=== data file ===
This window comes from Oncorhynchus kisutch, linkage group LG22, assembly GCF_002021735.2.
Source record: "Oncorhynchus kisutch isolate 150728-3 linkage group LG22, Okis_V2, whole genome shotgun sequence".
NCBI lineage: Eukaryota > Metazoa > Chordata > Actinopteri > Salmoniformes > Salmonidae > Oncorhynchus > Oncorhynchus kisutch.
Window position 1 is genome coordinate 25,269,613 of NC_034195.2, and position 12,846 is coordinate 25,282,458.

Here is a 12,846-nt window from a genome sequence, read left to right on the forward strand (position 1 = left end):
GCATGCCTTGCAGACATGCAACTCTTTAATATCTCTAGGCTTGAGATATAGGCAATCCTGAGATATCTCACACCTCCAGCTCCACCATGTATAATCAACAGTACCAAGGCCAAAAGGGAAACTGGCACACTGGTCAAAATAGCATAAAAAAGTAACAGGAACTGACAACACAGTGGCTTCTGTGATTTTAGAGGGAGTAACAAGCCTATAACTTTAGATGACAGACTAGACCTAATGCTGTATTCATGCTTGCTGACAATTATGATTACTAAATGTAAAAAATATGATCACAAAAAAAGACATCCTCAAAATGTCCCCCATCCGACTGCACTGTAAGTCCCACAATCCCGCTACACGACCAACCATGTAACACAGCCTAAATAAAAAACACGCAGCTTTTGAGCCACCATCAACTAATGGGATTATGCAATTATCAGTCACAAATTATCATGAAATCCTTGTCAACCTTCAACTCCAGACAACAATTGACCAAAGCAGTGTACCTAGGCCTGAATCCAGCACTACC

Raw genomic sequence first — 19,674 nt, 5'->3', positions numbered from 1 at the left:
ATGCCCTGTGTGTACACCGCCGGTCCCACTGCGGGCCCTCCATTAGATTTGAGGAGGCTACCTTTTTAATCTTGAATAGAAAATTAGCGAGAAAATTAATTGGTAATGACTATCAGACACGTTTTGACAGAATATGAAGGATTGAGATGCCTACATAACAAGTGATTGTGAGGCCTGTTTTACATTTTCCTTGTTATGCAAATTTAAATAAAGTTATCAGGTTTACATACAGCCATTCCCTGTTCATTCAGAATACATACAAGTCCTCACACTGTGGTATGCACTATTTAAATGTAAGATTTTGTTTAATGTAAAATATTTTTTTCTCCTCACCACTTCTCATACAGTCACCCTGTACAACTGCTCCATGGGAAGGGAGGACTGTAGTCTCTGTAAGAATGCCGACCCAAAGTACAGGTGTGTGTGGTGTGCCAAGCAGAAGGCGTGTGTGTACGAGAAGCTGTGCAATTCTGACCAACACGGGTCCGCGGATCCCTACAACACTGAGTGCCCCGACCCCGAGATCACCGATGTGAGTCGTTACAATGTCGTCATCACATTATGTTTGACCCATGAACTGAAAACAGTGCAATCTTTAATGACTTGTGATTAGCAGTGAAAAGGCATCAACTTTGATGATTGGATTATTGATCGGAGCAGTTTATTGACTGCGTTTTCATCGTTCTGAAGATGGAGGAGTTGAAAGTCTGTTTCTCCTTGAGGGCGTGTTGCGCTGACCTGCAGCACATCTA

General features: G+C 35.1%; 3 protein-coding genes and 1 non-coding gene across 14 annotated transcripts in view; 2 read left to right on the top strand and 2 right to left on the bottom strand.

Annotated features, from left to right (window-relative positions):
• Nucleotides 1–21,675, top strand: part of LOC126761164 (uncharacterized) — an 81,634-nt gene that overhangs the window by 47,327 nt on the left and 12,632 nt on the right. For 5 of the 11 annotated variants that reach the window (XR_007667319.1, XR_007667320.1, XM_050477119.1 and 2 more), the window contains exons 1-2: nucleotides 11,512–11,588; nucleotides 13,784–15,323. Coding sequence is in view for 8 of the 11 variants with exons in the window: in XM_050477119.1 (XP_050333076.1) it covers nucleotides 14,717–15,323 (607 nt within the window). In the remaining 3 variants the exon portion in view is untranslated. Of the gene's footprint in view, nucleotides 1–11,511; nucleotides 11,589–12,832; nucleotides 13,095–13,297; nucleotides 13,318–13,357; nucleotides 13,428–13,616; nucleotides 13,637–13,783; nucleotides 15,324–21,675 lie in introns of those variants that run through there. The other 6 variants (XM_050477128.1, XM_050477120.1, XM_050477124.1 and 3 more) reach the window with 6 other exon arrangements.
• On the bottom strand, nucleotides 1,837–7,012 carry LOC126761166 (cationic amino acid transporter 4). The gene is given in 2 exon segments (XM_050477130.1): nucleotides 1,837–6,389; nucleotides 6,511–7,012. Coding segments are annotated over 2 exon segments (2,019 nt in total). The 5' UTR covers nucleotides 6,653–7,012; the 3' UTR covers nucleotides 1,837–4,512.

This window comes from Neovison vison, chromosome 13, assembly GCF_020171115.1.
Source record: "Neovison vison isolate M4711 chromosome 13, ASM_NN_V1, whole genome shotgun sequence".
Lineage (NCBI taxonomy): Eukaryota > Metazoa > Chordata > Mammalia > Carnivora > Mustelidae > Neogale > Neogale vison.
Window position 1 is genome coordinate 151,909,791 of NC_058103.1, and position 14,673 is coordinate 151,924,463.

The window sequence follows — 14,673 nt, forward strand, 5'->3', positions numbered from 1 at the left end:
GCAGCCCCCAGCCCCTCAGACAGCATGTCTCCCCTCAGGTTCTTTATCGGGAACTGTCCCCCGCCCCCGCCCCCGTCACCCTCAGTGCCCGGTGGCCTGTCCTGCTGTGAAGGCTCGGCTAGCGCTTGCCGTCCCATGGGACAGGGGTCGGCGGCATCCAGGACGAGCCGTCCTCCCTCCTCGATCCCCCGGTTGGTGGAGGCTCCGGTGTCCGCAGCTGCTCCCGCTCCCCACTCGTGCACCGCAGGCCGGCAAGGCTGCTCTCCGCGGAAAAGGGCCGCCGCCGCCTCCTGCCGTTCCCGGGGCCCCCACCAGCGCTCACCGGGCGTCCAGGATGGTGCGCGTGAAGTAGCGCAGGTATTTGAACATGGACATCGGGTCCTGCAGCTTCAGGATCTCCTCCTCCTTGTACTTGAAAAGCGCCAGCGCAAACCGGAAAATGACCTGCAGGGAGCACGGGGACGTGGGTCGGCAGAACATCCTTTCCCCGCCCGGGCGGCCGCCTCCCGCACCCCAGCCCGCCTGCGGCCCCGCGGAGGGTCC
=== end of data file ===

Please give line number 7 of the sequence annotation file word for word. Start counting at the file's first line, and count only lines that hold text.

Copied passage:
Raw genomic sequence first — 19,674 nt, 5'->3', positions numbered from 1 at the left: